For many decades, Mexico has been the recipient of a constant flow of investments and modern technologies from the United States. (7) Because of the North American Free Trade Agreement (NAFTA), for example, the bilateral trade between our two countries has tripled, elevating the Mexican exports to an unprecedented total of $293 billion dollars in 2003. (8) Today, the United States is Mexico's largest foreign investor. (9) Moreover, Mexico's geographical contiguity with the United States has dramatically increased the flow of people across the border, with fifteen million American tourists visiting Mexico every year and forty-eight-and-a-half million Mexicans crossing the border as tourists, workers, or shoppers during 2003. (10)

    This substantial increase of U.S. trade and investments in Mexico has resulted in the proliferation of U.S. companies operating in that country, many of which supply the Mexican market with U.S. goods and services, including goods that are being manufactured with the latest technologies. (11) Moreover, since the advent of the maquiladoras in the late 1960s, (12) many manufacturing centers and assembly plants in Mexico have been designed and built boasting the most advanced technologies commonly used in the United States, such as video and teleconferencing facilities, computer systems and networks, satellite communications, video cameras in the workplace, and access to computer and telephone use by managers and employees for business purposes.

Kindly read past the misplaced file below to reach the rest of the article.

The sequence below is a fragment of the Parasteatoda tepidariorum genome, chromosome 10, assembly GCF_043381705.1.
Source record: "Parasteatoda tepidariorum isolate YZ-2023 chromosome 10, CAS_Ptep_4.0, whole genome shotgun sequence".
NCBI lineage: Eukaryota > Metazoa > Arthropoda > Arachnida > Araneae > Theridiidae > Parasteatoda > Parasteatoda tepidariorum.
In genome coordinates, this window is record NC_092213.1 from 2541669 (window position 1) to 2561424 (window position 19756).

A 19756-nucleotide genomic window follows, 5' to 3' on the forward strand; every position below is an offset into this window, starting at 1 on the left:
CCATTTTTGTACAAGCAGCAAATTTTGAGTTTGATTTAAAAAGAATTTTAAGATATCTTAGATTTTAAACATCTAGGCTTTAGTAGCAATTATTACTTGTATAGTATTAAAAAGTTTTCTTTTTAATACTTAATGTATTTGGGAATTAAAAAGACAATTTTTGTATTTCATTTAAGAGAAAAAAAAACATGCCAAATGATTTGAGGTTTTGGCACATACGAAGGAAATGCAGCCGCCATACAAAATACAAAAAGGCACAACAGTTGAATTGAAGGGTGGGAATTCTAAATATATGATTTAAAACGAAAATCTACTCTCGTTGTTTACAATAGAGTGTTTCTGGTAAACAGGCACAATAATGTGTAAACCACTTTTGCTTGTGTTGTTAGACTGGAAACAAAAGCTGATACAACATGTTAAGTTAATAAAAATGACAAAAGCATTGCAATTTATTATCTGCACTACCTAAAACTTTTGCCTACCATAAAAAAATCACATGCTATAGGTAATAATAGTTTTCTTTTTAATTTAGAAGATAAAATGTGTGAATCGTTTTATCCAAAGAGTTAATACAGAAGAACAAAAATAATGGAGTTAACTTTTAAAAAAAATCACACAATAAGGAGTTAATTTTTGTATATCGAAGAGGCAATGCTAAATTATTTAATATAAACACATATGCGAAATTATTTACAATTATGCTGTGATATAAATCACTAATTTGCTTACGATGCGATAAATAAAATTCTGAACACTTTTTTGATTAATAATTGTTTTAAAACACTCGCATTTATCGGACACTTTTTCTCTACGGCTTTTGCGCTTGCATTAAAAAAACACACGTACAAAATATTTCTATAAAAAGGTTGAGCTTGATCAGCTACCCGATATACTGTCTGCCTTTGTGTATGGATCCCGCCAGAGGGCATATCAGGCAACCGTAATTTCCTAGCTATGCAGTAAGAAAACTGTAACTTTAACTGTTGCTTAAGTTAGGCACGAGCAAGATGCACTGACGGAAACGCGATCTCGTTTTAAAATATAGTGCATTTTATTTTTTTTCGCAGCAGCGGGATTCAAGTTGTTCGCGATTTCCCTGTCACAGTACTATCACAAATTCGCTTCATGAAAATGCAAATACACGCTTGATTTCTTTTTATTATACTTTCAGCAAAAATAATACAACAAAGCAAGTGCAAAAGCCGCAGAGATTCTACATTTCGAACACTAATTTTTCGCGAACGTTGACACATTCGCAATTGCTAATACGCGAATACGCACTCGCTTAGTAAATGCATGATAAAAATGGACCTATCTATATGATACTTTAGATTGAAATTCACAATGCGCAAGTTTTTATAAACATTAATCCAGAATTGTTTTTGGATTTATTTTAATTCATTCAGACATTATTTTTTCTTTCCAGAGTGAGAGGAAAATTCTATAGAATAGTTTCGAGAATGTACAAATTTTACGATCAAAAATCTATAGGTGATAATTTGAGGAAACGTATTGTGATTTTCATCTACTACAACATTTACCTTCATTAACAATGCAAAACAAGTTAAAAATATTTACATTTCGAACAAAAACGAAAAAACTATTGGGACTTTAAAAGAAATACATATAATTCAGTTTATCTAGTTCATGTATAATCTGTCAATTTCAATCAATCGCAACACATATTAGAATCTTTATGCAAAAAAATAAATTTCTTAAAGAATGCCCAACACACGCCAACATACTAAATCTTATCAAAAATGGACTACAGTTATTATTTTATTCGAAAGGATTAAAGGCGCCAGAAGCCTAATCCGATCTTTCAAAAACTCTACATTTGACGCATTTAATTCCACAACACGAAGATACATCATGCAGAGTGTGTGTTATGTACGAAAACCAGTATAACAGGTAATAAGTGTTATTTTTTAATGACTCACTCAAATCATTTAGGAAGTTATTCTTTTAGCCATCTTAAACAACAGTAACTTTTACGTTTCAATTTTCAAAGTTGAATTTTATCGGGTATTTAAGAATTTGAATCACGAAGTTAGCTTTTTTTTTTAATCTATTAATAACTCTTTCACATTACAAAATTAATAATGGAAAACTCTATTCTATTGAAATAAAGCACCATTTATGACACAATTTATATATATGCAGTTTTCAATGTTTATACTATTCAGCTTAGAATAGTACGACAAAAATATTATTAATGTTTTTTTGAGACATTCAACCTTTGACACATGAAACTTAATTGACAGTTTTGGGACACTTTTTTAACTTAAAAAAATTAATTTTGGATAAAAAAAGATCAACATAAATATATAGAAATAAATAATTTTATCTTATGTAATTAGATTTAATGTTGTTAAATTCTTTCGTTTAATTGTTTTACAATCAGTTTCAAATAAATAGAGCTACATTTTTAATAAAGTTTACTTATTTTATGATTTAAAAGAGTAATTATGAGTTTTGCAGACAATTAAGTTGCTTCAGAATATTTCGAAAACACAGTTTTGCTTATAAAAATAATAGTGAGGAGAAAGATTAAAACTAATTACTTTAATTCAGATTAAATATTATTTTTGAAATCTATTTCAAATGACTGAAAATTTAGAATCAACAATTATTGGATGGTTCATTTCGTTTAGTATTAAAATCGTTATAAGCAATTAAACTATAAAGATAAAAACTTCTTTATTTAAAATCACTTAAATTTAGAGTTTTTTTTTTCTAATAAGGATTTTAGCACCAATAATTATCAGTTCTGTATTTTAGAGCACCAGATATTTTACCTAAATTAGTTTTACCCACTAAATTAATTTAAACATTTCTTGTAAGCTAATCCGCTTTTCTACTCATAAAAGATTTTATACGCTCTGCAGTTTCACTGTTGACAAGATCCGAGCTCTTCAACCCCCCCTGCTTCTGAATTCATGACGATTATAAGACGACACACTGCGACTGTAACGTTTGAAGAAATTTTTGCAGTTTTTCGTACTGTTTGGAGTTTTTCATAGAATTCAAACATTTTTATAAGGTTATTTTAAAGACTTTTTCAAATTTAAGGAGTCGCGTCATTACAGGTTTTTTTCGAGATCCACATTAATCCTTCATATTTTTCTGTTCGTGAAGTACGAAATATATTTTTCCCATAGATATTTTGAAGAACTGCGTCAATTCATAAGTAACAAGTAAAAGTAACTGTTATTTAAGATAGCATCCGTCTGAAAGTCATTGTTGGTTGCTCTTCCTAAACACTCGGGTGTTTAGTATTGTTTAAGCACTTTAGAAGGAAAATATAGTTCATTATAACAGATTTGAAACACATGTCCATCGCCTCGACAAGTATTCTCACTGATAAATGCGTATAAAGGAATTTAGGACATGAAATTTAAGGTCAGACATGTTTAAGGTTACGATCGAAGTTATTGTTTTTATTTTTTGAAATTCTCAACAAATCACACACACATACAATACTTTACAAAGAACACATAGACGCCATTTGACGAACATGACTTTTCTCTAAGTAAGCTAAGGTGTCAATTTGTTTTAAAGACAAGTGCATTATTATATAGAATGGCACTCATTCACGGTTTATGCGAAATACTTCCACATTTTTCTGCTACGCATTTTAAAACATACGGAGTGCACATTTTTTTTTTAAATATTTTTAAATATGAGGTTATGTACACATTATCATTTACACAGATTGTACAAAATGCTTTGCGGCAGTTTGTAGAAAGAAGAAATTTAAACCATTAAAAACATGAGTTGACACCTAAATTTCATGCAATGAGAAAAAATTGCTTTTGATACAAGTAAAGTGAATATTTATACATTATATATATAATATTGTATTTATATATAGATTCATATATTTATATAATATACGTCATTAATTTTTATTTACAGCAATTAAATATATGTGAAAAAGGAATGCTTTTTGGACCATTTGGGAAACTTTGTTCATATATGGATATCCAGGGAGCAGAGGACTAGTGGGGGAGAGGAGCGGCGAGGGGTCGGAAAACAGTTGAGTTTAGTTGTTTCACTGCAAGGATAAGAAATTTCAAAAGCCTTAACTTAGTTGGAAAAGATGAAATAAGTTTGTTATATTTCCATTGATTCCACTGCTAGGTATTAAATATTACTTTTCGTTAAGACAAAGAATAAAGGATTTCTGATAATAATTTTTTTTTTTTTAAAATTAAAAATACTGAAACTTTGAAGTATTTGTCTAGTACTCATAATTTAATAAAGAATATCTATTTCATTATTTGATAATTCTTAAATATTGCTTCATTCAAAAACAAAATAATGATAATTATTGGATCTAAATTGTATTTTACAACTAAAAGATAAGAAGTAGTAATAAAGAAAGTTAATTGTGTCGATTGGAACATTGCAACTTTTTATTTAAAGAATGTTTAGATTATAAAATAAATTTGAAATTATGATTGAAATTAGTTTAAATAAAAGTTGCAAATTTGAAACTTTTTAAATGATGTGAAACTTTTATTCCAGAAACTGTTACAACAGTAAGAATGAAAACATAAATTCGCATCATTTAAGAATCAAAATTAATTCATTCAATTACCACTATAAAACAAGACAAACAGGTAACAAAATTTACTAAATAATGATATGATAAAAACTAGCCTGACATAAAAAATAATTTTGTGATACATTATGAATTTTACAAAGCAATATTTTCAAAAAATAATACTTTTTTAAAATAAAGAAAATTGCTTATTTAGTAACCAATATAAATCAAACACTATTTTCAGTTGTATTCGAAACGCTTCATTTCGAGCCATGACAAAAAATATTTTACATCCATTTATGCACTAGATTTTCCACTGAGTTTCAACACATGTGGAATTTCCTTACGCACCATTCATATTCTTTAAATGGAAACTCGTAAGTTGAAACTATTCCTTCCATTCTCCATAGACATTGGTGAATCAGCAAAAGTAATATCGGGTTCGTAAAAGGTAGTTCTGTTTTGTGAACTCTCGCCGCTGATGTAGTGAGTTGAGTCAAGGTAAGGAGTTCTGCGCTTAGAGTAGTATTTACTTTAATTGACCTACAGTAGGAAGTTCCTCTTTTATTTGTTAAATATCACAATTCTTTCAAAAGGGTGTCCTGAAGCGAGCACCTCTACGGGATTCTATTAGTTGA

It is not surprising, therefore, that U.S. investors and entrepreneurs have recently become keenly interested in finding out more about privacy rights under Mexican law. Does Mexico have a statute or code defining and enumerating these rights? Are privacy rights in Mexico equivalent to constitutional rights? What are the specific privacy rights enjoyed by workers in the workplace, and what are the specific obligations of their employers regarding these rights? Does Mexico also recognize privacy rights in the civil, criminal, fiscal, and administrative legal arenas? What are the privacy rights of Mexican nationals vis a vis commercial companies and other Mexican nationals? What are the privacy rights of Mexican nationals vis a vis the Mexican Federal government? And what legal remedies are provided by Mexican law when these privacy rights have been infringed upon?